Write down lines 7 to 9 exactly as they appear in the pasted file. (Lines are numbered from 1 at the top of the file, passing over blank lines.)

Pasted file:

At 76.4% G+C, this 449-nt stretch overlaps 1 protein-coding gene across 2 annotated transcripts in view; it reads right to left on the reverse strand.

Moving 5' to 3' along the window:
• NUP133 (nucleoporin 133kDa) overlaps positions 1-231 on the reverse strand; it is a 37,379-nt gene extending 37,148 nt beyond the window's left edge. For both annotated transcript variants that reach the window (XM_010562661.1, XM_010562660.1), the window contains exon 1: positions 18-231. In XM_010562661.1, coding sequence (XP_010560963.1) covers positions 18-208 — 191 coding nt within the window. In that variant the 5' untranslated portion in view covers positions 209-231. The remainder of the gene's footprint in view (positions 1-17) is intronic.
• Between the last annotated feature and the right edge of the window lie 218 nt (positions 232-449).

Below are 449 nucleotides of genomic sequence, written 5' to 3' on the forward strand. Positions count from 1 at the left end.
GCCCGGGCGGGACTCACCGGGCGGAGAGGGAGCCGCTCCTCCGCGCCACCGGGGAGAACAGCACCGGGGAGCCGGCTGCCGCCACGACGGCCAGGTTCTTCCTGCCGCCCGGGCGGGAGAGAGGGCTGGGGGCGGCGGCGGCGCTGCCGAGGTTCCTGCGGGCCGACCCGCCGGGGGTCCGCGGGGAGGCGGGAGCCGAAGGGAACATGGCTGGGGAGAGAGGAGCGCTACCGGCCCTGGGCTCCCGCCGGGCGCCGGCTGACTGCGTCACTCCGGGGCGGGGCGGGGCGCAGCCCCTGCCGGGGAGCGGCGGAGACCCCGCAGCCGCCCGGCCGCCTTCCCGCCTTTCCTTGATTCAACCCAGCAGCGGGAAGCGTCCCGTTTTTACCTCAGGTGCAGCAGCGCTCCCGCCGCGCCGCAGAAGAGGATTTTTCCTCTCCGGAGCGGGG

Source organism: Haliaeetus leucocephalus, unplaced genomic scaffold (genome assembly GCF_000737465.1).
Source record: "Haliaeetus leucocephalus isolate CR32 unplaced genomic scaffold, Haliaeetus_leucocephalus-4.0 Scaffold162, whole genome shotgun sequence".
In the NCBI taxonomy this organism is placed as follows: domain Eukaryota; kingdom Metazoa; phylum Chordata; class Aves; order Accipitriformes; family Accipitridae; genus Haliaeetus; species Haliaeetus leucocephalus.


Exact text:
Source organism: Haliaeetus leucocephalus, unplaced genomic scaffold (genome assembly GCF_000737465.1).
Source record: "Haliaeetus leucocephalus isolate CR32 unplaced genomic scaffold, Haliaeetus_leucocephalus-4.0 Scaffold162, whole genome shotgun sequence".
In the NCBI taxonomy this organism is placed as follows: domain Eukaryota; kingdom Metazoa; phylum Chordata; class Aves; order Accipitriformes; family Accipitridae; genus Haliaeetus; species Haliaeetus leucocephalus.